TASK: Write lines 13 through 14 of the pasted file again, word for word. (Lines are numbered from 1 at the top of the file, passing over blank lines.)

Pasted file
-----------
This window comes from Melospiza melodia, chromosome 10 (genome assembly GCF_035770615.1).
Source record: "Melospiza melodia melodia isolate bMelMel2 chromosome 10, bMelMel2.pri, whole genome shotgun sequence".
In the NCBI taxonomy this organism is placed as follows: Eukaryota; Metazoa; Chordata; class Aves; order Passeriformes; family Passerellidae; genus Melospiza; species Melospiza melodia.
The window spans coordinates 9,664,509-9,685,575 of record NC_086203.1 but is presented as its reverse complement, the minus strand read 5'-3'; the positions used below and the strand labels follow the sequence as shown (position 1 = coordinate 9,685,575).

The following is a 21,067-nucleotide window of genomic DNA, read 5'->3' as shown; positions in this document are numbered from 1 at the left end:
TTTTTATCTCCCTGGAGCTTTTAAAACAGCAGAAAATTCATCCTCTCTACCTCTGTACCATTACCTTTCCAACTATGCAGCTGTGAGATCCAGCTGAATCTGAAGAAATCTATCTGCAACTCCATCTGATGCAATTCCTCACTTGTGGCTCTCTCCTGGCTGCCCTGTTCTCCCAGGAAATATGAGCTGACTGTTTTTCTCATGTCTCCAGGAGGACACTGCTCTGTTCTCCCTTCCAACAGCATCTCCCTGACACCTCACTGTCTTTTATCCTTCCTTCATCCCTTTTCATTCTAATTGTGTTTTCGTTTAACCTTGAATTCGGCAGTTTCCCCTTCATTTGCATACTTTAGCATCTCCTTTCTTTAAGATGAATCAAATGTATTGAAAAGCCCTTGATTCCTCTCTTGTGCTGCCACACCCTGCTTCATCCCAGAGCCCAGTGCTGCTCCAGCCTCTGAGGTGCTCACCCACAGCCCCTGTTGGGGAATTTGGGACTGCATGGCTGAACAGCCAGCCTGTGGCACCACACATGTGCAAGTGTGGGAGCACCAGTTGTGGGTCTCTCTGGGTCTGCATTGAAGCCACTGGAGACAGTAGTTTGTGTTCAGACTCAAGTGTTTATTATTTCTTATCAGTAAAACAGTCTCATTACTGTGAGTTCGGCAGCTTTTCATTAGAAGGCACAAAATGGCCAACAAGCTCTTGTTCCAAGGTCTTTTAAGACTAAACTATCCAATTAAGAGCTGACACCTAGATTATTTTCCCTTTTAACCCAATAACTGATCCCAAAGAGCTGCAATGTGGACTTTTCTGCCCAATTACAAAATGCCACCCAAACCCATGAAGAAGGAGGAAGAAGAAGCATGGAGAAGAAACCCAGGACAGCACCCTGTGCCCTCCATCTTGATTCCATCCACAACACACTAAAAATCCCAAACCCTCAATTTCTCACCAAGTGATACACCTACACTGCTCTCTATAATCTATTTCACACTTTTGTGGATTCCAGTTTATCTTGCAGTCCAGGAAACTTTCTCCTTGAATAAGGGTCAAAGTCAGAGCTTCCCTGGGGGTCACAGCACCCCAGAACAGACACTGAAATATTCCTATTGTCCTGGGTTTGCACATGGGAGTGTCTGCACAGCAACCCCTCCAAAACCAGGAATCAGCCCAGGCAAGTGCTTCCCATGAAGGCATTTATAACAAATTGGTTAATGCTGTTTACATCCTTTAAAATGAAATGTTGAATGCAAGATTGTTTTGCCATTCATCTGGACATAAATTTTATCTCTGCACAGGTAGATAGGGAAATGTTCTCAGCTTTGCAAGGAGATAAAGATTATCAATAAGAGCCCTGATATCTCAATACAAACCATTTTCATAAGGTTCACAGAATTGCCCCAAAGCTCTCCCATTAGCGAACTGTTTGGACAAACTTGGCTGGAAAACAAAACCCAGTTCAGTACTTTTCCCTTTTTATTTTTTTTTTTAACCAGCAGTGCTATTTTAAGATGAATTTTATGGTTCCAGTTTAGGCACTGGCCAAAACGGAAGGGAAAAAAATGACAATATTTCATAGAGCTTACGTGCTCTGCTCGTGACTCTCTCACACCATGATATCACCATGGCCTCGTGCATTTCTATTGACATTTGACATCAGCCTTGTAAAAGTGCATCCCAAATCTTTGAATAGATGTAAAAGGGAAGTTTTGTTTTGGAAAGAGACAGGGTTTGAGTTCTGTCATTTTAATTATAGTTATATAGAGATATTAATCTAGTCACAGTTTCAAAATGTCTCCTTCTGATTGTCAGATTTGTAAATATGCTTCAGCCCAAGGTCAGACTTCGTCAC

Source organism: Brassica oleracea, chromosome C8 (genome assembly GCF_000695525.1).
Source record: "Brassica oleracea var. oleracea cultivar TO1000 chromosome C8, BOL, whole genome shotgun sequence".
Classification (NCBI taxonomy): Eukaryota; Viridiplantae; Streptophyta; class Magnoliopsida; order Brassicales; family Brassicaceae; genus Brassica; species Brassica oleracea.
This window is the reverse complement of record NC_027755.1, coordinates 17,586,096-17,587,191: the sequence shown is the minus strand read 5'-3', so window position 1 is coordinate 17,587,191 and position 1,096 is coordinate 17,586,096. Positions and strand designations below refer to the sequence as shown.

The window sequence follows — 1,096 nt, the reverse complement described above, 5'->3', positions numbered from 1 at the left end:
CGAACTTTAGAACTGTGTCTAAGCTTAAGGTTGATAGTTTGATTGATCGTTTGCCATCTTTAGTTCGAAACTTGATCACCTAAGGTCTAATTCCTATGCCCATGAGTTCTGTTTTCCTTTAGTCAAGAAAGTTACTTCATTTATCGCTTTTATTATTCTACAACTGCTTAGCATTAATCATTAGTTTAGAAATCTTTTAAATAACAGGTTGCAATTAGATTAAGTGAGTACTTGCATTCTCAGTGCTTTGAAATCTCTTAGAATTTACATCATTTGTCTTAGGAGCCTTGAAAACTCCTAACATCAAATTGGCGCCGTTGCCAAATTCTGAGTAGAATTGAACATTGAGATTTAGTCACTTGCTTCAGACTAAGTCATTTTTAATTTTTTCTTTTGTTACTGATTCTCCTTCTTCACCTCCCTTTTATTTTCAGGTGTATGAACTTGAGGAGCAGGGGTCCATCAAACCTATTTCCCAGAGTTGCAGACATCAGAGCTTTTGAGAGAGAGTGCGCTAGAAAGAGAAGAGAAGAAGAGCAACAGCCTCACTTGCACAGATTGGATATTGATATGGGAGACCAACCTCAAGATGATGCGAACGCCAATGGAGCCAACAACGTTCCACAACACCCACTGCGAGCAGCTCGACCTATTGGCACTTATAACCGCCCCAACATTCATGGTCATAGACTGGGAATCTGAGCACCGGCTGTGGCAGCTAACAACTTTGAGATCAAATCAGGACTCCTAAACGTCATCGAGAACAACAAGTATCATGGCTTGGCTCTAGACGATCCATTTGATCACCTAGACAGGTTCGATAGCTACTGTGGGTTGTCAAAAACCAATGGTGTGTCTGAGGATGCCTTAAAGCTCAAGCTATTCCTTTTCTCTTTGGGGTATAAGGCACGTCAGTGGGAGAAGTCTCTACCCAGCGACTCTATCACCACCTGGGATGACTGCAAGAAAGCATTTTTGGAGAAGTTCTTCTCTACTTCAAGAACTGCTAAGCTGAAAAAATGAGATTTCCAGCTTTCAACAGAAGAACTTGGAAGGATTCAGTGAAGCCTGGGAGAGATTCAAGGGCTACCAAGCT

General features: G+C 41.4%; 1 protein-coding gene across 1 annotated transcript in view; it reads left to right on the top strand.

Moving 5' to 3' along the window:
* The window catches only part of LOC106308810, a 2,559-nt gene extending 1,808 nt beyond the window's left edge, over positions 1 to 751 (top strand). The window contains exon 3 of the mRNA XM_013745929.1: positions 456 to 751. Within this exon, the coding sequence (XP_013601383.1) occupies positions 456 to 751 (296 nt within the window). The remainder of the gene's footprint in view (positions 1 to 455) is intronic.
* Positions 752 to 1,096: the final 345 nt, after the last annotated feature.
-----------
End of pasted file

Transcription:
General features: G+C 41.4%; 1 protein-coding gene across 1 annotated transcript in view; it reads left to right on the top strand.

Moving 5' to 3' along the window: